Additionally, the measure allocates some of the proceeds to funding city staffing needed to run the program, which Turner described as a wise decision. ” This will be something that’s administratively somewhat burdensome to implement”, she said.

Turner argued that this strategy would n’t work in the numerous cities without the authority to pass taxes through a straightforward ballot measure. Some places will have the power to pass a tax through congressional action, others through a referendum, and finally, some places will do it through the passage of a state law, she said. ” As a broad strategy, I could see this being considered elsewhere, but it’s not something that’s really plug and play somewhere”.

Berkeley, California - Wikipedia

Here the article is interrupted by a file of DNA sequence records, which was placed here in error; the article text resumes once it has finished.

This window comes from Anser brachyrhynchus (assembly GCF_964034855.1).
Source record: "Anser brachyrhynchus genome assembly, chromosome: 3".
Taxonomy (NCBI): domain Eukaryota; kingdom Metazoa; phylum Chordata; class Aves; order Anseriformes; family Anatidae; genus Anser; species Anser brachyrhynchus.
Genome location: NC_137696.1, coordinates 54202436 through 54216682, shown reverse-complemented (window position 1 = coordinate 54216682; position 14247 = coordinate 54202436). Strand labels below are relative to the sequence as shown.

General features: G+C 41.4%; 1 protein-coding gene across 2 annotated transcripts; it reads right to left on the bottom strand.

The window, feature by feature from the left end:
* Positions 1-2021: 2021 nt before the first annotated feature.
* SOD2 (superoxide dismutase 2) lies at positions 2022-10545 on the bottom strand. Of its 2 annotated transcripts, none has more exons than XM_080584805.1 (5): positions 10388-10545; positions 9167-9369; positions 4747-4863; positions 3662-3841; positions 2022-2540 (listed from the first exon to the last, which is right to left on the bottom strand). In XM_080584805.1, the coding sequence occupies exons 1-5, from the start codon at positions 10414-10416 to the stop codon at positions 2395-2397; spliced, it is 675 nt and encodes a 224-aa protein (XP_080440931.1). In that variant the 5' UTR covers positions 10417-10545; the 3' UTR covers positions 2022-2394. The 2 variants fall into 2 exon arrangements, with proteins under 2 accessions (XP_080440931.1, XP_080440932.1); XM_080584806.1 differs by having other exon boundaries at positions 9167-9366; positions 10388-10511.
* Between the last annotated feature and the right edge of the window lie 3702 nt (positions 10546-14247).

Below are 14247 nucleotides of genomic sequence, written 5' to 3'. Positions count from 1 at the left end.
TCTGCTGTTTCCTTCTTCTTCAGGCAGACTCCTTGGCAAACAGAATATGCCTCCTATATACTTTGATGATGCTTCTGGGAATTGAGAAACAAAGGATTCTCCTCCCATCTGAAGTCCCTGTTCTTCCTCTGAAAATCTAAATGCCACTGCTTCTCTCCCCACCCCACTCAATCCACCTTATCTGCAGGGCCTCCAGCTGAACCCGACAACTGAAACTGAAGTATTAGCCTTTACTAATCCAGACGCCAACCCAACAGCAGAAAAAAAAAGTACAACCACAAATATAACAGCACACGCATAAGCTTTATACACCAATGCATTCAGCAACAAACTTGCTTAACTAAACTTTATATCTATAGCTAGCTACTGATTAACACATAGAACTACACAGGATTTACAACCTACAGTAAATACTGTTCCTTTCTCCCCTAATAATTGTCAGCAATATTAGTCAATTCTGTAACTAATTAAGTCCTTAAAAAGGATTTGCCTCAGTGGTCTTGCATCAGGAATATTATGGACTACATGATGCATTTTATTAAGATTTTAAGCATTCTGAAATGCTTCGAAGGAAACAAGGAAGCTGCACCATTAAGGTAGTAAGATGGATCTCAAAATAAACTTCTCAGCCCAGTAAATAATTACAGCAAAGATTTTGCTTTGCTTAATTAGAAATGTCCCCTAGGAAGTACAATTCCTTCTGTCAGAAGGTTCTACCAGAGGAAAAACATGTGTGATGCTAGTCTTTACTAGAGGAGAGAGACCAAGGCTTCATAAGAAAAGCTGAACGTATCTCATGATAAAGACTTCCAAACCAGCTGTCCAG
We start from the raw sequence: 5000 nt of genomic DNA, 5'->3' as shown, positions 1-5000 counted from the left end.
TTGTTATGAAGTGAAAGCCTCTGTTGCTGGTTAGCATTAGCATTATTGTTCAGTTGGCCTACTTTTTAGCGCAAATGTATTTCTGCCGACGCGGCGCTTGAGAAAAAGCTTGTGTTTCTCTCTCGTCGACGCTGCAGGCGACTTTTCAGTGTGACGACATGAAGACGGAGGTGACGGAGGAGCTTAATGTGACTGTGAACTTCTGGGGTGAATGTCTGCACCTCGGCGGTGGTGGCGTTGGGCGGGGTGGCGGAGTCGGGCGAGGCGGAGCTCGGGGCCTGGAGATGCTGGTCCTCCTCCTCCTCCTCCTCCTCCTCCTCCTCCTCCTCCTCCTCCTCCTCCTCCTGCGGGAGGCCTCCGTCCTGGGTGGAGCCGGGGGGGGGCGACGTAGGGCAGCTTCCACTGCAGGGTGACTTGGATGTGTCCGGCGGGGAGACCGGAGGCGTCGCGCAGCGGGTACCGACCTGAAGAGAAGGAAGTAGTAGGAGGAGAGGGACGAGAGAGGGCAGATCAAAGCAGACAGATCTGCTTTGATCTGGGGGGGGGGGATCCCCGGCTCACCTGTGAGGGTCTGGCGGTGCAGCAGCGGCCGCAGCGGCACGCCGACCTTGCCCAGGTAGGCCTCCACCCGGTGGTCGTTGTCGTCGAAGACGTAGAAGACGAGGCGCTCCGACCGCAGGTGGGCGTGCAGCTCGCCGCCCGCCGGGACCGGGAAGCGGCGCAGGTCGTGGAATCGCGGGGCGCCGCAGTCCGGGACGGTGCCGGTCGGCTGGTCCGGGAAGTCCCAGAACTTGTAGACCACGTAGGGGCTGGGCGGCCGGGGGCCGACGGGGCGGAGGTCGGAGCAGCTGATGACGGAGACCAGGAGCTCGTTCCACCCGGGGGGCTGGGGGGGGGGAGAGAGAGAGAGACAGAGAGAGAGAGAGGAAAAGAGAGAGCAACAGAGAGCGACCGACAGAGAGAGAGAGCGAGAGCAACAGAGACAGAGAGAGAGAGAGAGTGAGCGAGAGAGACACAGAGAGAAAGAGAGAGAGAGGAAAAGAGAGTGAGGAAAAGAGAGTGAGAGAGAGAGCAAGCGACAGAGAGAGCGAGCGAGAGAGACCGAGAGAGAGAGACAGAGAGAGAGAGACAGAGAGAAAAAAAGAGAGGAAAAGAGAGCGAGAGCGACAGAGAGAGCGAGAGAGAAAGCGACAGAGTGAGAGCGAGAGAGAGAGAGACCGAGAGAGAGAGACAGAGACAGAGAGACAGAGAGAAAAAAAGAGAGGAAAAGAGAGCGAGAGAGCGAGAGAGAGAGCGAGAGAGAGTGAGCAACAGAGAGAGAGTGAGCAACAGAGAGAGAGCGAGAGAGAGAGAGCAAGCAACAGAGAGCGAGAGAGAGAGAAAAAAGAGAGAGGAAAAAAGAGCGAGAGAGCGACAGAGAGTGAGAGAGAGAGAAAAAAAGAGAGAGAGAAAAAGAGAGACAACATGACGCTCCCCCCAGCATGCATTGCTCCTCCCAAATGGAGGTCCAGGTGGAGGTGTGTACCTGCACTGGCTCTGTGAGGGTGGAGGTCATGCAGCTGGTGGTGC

Resume: Gas-Powered Buildings Tax: Berkeley Votes on Fossil Free Ballot Measure for Electrification Fund

  • After gathering enough signatures to get a measure on the ballot, Berkeley, California residents will decide this November whether the city should tax big, gas-powered buildings.
  • The” Fossil Free Berkeley Ballot Measure” is in part a response to a national appeals court’s 2023 decision to strike down Berkeley’s initial- in- the- nation ban on gas hookups in new construction, organizer and Berkeley resident Daniel Tahara said. ” We want to take a stand against the gas industry”, he said.
  • The suggested tax, according to its supporters, would generate$ 23 million annually to fund a fund dedicated to building electrification. According to Amy Turner, director of the Cities Climate Law Initiative at Columbia University’s Sabin Center for Climate Change Law, that’s a novel approach in comparison to the several U.S. cities that have imposed taxes to fund public climate action

Viktor Musil

Victor Musil, pen name for Edouard Py, advocates for inclusive, people-centered city development. His work underscores the importance of ethical considerations and equitable access, shaping the discourse on urban innovation worldwide.